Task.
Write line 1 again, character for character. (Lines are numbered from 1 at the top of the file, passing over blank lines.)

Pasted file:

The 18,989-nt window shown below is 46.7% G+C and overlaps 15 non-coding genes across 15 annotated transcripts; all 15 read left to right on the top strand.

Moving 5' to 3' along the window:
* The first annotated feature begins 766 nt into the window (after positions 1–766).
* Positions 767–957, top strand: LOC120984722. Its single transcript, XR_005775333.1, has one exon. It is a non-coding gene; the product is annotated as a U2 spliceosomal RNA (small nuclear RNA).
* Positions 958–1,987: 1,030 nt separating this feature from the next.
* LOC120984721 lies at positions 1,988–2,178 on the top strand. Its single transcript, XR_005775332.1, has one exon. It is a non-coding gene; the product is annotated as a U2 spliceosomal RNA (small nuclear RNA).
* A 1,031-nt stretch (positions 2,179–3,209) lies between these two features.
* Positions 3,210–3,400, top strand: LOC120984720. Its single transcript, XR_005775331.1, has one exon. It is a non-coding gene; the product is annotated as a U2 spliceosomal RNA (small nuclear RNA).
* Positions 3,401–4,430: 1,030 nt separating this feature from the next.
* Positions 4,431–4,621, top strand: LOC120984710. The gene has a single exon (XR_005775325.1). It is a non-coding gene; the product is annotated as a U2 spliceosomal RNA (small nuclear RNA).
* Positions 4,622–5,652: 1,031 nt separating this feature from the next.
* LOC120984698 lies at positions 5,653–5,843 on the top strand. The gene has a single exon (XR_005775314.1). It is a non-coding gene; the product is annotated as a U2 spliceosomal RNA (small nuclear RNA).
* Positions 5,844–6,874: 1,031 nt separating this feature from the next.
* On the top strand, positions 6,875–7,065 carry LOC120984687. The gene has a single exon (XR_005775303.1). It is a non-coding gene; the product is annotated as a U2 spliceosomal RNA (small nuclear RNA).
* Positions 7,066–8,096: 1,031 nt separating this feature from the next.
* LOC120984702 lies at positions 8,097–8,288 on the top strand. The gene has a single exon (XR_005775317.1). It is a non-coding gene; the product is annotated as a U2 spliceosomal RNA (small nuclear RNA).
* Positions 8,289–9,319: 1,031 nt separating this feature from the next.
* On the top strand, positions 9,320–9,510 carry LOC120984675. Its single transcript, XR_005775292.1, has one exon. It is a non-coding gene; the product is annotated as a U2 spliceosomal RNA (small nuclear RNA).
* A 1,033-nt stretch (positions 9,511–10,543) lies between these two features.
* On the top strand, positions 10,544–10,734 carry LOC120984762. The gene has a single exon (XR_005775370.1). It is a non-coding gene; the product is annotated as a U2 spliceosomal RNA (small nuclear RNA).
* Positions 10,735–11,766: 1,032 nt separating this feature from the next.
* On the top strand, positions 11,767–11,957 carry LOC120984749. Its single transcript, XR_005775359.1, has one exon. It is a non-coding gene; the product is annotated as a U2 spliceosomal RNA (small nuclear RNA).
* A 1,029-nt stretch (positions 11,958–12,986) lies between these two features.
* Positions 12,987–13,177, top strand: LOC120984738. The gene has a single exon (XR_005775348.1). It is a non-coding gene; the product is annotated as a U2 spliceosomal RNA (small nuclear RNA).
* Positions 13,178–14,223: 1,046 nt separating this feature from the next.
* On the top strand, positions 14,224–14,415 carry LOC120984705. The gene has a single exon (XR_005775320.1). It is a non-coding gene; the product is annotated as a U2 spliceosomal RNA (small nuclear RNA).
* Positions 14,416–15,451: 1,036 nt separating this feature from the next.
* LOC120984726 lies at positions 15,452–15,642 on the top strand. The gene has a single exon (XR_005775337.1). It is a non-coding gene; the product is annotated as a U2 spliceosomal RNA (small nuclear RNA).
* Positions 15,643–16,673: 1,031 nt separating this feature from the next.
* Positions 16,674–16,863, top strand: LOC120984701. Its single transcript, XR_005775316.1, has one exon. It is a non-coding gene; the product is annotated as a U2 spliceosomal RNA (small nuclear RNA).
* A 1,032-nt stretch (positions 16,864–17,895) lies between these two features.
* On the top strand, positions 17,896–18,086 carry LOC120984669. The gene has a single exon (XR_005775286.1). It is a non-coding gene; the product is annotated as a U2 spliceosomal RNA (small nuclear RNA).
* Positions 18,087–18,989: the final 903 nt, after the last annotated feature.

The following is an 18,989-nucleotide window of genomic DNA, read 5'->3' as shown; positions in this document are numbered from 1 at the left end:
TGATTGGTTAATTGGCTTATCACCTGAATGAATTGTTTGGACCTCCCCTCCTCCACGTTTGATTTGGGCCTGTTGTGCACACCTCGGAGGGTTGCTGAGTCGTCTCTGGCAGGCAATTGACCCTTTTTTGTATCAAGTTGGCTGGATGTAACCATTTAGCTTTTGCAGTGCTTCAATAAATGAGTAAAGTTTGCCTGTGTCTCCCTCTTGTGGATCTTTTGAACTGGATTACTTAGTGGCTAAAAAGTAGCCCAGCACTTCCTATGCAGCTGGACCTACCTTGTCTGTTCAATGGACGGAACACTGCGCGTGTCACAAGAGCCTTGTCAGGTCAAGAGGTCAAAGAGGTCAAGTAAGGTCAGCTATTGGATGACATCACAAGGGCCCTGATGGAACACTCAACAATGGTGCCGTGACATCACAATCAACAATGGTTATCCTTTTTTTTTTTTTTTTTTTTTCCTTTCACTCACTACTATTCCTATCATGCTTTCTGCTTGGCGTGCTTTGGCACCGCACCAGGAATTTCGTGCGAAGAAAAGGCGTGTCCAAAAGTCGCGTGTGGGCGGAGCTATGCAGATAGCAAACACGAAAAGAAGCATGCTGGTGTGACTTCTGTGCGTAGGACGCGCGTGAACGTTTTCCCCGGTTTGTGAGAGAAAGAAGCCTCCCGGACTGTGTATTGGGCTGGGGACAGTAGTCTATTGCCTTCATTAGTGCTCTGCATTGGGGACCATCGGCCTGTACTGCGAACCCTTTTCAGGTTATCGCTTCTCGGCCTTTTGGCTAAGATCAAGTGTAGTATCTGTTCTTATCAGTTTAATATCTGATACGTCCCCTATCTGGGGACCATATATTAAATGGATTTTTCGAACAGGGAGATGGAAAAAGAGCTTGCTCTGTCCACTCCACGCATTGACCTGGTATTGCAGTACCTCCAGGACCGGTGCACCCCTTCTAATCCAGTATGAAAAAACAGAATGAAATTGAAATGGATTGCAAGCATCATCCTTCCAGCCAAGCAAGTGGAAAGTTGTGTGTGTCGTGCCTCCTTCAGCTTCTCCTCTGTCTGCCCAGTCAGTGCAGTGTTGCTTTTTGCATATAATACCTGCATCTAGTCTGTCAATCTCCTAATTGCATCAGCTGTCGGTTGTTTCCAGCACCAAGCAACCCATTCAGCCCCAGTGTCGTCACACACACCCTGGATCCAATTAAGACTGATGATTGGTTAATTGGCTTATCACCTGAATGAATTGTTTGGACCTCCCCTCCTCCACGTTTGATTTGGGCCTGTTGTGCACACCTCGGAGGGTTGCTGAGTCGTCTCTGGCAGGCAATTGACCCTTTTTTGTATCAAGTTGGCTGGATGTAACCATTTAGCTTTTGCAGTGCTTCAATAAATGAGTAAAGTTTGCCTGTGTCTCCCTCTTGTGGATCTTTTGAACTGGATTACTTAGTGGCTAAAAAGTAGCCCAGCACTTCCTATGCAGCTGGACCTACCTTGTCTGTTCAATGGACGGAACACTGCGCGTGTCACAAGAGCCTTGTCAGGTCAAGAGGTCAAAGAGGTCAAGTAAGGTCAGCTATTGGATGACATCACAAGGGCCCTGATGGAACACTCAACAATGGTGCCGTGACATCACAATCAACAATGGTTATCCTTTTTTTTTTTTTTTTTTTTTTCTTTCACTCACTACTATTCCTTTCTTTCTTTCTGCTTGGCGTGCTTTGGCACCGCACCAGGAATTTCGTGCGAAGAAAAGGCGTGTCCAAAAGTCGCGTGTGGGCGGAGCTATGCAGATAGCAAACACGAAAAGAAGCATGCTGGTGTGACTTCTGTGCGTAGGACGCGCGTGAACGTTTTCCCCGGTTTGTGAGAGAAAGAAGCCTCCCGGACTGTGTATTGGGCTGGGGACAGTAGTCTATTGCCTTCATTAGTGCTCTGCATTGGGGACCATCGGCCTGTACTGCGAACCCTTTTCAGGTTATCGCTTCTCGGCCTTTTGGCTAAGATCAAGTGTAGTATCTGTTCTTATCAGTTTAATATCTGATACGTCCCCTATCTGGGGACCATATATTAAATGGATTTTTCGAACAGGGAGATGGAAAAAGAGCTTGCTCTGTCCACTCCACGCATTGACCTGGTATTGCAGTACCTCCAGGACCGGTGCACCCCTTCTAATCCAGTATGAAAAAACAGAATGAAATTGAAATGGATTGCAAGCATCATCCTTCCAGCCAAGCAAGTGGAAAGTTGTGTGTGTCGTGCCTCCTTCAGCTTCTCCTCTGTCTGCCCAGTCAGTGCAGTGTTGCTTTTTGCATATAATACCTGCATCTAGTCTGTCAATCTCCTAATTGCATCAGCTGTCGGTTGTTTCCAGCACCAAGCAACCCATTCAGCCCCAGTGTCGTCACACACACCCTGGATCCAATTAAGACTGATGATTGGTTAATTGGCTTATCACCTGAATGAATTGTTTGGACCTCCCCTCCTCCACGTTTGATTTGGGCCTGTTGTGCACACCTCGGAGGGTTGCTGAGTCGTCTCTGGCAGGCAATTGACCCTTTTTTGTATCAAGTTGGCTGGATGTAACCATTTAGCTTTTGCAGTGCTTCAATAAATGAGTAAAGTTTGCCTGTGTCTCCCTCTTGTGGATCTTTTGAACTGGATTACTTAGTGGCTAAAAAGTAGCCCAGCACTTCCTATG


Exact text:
The 18,989-nt window shown below is 46.7% G+C and overlaps 15 non-coding genes across 15 annotated transcripts; all 15 read left to right on the top strand.